Supplemental Nutrition Assistance Program (SNAP)

Earlier this session, Health Forward, along with a coalition of over 30 organizations led by Kansas Action for Children, submitted coordinated testimony in favor of HB 2371. The bill would have removed cooperation with child support from the requirements for food and child care assistance, and also exempted adults enrolled in school from the work requirement for child care assistance. Removing these eligibility requirements for access to public benefits would be a much-needed relief for all Kansans facing financial hardship exacerbated by the pandemic. An individual’s ability to receive critical support, such as SNAP, should not be connected to their ability to pay child support. Cooperation requirements leave families more vulnerable and threaten children’s lives as well as custodial and non-custodial parents’ well-being. The bill received a hearing, and was voted favorably out of committee, but did not have success thereafter. 

Public Health Authority 

Back in March, Gov. Kelly signed SB 40 into law, which extended the State of Disaster Emergency and allowed the state to provide hospitals with PPE, support food banks and pantries, and continue COVID-19 response. The bill also included problematic provisions that revoked all executive orders related to the pandemic and stripped appointed local health officers of their power to impose restrictions and left the decisions to the elected county commissioners. While she did not agree with some of the provisions she signed into law, Gov. Kelly expressed her commitment to working with legislators and local leaders to ensure the health and safety of Kansans.

COVID-19 Vaccine Distribution

Kansas continues to vaccinate in all phases, and expanded eligibility in March to anyone age 12 and up.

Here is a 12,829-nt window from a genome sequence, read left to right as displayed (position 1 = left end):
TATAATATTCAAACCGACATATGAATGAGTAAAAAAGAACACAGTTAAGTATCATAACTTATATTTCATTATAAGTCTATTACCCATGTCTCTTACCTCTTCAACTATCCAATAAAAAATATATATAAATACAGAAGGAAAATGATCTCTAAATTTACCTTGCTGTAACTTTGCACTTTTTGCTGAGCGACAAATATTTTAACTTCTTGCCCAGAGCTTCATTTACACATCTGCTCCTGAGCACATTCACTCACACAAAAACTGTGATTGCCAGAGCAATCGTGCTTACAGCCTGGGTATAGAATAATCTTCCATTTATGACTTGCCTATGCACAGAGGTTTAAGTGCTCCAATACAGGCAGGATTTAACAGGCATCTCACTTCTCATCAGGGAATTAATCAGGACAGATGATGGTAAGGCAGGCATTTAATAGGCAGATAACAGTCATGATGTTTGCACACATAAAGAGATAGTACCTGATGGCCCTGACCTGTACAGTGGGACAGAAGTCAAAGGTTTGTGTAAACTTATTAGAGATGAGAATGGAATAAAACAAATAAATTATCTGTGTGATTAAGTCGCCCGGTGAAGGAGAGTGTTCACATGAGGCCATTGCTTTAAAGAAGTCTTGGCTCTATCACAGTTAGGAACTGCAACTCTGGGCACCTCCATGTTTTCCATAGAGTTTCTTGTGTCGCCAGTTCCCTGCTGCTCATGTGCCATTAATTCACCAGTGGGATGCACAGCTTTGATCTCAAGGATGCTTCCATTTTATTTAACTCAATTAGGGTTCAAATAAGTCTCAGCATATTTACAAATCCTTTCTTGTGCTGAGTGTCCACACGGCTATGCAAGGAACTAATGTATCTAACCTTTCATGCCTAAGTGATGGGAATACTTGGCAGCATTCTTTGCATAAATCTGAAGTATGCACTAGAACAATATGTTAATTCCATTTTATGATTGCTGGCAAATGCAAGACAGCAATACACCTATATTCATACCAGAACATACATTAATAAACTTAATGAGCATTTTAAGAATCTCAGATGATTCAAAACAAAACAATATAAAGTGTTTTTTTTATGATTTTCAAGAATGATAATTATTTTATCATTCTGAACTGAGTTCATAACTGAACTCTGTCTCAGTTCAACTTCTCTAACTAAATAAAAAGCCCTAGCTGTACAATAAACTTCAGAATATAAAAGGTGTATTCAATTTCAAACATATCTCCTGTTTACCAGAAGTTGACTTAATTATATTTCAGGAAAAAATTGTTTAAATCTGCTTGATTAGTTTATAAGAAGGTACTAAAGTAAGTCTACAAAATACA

As of June 2, 2021:

  • 42.2 million doses of the vaccine have been administered
  • 1.2 million residents (42.3 percent of total population) have initiated vaccination
  • 38 percent of Kansans 18+ have completed vaccination.


After an eventful year, the 2021 Missouri Legislative session wrapped up on Friday, May 28. While this session was productive in its passage of legislation, it leaves many issues still unresolved. Most notable and important to Health Forward is the Legislature’s failure to appropriate funds for the expansion of Medicaid, per the constitutional amendment passed by voters in August 2020. Second, the Federal Reimbursement Allowance, which is normally renewed without opposition, was not passed during session. Discussions about how to distribute recovery funds are ongoing. Here is a recap of of what transpired throughout this session related to Health Forward’s policy agenda:

Medicaid Expansion

Last August, 53 percent of Missouri voters passed a constitutional amendment to expand Medicaid to individuals 138 percent of the federal poverty level. According to the constitutional amendment, implementation is mandated to commence by July 1, 2021. The Legislature, however, declined to allocate funding for expansion this session after a series of attempts and legislative maneuvers. 

A lawsuit was filed on May 20, seeking declaratory injunctive relief to require the Department of Social Services (DSS) to start enrolling eligible Missourians on July 1. A hearing will be held June 18, after which the Circuit Court of Cole County may decide whether and when to begin expansion enrollment. Health Forward is monitoring this lawsuit as it progresses and is hopeful for a court ruling requiring DSS to begin enrollment soon.

Federal Reimbursement Allowances (FRA)

The FRA is a public/private partnership that has evolved over the years to maximize federal matching dollars and reduce the burden of MO HealthNet on state general revenue. The FRA is normally renewed without opposition, but the Senate failed to reach an agreement on the final day of session. Its failed passage (see bill text here) places a significant hole in the state’s budget. It is not yet clear whether there will be a special session on this issue.

Prescription Drug Monitoring Program (PDMP)